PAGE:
Is it possible to design a better stop sign?
Check out our Magnum Photos gallery of stop signs.
John Staddon, a professor of psychology at Duke University, notes another problem: "The overabundance of stop signs teaches drivers to be less observant of cross traffic and to exercise less judgment when driving—instead, they look for signs and drive according to what the signs tell them to do." He reserves particular opprobrium for the four-way stop. The rules of engagement are somewhat informal—most drivers take it to be "first in, first out." What if two drivers arrive at the same time? Traffic laws state the driver to the right has the right of way (good luck with that). If four cars arrive simultaneously—well, it's best that they do not. "Remind me," asks Staddon, "aside from bewildering the driver, what's the point of stopping traffic in all four directions?" The four way stop, he argues, "weakens the force of all stop signs by muddling the main question drivers need to answer, namely: Which road has priority?" (One thing four-way stops have in their favor, however, is a superior safety record to two-way stops—and to traffic signals, for that matter).
Which brings us back to Lauder's suggested "Take Turns" sign. In the rarefied TED air, where the world is being saved and the old certainties boldly challenged by 15-minute PowerPoints, the idea seems sensible and perhaps even inspired. But the world of traffic is a more complicated place. For one, given the lack of compliance at stop signs, what's to ensure proper behavior in a less clearly demarcated situation? What if three cars approach simultaneously? What if a driver approaching fast on the main road assumes that his speed gives him priority, while the entering driver thinks the fact that he's pulled up to the new sign first gives him priority? (The costs estimated by Lauder in lost wages and fuel are vastly less than the costs of a fatal crash). And what should cars do if pedestrians are present? Lauder is right about the futility of that intersection, but wrong in his solution: If the money saved could indeed buy the adjacent property, then the best solution would be to simply install the safest and most smoothly flowing solution of all: A roundabout.
Of course, there are plenty of intersections in America that are "uncontrolled." In Portland and Seattle, for example, local neighborhoods are filled with any number of four-way intersections without any signs. And somehow drivers continue to negotiate these intersections safely, year after year, in the absence of clear instruction.
If traffic volumes rise above a certain threshold or a crash pattern evolves, other measures are taken—a roundabout may be built, traffic-calming measures deployed, or signage installed. And it is these latter cases, when some form of signage is required, that brings us to the question: Does the stop sign need to be reformed? Actually, the "stopping occasion," as the viral parody put it, has been tinkered with quite a bit. Engineers have sought to remedy visibility and compliance problems by adding any number of add-on accessories to the stop sign, among them "stop lines" painted on the road, rumble strips in advance of the stop, or flashing red lights on top of signs. One study tested a stop sign beneath which were posted a pair of LED eyes, roving back and forth—the idea was a meant as a reminder to look both ways. The study reported a reduction in "right-angle conflicts"—the most dangerous thing about intersections—though this may have merely been a novelty effect.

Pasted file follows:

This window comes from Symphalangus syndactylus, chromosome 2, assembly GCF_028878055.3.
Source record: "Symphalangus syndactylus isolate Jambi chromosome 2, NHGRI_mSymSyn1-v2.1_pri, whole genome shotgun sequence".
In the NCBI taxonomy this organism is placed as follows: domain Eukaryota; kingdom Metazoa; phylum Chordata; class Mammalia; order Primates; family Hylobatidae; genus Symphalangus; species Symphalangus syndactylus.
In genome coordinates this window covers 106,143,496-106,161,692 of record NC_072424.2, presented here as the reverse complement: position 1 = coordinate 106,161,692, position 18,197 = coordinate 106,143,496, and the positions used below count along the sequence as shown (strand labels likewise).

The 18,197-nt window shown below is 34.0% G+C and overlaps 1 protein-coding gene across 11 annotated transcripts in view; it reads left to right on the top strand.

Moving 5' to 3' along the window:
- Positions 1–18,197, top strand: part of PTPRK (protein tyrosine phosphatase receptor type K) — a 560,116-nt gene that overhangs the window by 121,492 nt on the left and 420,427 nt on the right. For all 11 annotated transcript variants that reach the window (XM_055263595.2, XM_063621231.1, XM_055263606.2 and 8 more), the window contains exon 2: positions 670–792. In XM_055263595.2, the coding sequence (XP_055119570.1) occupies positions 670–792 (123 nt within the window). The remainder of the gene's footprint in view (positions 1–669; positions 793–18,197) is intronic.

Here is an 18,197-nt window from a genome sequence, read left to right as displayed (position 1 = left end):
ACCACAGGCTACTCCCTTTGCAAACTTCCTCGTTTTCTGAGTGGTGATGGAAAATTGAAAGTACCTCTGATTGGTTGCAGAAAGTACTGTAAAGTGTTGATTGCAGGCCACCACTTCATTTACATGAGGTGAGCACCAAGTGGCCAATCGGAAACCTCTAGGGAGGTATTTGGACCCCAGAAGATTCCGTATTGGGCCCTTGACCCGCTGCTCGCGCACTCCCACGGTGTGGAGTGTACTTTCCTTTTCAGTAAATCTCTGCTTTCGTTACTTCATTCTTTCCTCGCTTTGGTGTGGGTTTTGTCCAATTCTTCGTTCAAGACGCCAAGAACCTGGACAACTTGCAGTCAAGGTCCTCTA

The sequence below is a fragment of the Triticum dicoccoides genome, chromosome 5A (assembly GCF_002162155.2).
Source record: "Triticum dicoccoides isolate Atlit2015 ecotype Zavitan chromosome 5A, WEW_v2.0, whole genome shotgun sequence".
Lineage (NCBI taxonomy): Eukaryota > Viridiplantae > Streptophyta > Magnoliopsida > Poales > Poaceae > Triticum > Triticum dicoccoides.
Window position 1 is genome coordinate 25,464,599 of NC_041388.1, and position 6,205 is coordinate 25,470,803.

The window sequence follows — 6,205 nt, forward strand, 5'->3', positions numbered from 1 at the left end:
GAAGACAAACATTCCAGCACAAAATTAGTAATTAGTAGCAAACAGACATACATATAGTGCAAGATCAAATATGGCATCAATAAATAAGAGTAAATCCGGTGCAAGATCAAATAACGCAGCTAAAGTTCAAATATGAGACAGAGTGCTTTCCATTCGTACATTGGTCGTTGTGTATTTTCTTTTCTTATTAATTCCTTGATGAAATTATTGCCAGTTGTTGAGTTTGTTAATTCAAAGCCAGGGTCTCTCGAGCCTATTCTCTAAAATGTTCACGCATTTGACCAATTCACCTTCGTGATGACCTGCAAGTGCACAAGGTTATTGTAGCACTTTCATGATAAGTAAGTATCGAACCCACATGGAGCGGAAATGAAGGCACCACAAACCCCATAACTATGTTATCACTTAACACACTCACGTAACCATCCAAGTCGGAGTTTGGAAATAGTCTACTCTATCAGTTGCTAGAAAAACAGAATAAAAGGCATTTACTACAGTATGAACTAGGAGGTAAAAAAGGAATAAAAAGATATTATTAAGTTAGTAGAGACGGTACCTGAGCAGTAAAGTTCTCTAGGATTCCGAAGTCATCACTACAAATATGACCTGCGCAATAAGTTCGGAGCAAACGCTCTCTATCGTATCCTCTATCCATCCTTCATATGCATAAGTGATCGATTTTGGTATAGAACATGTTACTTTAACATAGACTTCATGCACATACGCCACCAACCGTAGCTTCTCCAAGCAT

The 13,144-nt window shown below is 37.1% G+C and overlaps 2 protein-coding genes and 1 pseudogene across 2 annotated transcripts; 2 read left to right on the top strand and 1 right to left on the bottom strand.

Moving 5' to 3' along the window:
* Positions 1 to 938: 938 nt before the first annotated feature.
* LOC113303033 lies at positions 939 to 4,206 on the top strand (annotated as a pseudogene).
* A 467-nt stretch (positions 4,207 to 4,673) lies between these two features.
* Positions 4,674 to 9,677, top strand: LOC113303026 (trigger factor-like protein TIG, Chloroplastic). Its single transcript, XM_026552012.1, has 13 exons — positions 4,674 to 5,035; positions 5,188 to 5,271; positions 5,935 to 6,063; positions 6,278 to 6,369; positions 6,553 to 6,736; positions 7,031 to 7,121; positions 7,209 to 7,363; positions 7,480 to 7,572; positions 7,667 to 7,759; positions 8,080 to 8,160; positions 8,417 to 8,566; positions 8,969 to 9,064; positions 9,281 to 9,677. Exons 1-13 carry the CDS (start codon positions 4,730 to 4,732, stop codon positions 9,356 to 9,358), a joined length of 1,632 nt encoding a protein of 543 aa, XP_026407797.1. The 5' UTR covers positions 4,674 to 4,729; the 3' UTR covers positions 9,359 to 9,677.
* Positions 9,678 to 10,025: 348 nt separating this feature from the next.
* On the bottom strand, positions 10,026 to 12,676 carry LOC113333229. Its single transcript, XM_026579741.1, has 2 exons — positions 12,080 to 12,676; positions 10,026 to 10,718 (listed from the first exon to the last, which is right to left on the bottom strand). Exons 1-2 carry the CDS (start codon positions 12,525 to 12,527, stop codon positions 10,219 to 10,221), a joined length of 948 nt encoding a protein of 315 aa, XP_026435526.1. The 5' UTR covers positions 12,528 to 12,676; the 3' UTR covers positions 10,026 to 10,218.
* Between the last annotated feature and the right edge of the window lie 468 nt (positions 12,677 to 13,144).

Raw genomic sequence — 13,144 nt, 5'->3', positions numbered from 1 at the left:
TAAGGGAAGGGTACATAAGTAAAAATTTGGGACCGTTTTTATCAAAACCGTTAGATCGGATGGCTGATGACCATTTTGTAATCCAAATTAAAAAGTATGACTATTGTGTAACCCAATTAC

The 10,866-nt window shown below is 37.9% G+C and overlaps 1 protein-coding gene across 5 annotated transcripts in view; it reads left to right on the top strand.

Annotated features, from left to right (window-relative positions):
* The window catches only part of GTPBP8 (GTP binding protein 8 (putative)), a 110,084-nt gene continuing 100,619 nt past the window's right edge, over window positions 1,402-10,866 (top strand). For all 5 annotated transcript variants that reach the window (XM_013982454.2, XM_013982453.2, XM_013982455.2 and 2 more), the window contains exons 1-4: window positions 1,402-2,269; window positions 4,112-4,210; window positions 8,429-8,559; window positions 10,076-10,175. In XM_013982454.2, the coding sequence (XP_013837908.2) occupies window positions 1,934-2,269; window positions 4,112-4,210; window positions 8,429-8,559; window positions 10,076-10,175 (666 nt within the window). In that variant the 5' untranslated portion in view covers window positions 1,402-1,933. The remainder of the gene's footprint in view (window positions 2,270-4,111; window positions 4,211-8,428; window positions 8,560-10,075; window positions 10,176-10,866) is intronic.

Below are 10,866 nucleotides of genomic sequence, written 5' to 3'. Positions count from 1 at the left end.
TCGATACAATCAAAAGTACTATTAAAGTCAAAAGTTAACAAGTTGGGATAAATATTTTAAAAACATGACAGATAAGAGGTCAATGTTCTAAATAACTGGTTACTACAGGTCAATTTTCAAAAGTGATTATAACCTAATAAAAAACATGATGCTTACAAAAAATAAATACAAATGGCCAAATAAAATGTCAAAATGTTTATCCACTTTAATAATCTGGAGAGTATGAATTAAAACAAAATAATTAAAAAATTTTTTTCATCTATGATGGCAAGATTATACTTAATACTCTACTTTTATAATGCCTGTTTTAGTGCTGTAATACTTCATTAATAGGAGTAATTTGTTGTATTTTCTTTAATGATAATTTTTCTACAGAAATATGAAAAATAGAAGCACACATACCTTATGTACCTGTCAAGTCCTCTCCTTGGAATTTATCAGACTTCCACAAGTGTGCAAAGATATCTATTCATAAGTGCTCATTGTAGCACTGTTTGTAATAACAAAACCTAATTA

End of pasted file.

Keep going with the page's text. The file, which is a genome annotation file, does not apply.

Interestingly, eyes were more effective than a "look both ways" text add-on. But what if the sign is not visible to begin with—what if it's obscured by a low-hanging branch or a double-parked truck? That's the thinking behind a new stop sign treatment being tested in Nye County, Nevada. Called "Drivers Alert," it attaches a secondary stop sign to the back of the stop sign across the intersection, giving the driver two chances to see the sign. It also graphically advises whether cross traffic is meant to stop or not, a fix that others have suggested. (Some engineers have proposed making stop signs at two-way stops orange, to immediately distinguish them from four-way stops.) Whether this effort is superfluous given existing visibility-reinforcing treatments (e.g., the stop bar) or, per Staddon, simply gives the dumbed-down driver more things to look at apart from what's happening on the road itself is open for debate.
The proposed solution also raises the interesting question of how we see (or do not see) stop signs. In large part, we see stop signs because they tend to exist where we expect them to exist (trouble begins when our "expectancy" is violated). But in crashes, the largest problem is not visibility but driver behavior—drivers either do not come to a full stop or pull out too close to an approaching car (one study found that only 17 percent of crashes at stop-sign controlled intersections involved drivers who "blew" the sign). In this regard trying to improve driver behavior through better signage is as futile as fighting illiteracy with better fonts.
Tom Vanderbilt is author of Traffic: Why We Drive the Way We Do, now available in paperback. He is contributing editor to Artforum, Print, and I.D.; contributing writer to Design Observer; and has written for many publications, including Wired, the Wilson Quarterly, the New York Times Magazine, and the London Review of Books. He blogs at howwedrive.com and lives in Brooklyn, N.Y. You can follow him on Twitter at www.twitter.com/tomvanderbilt.
Illustration by Robert Neubecker.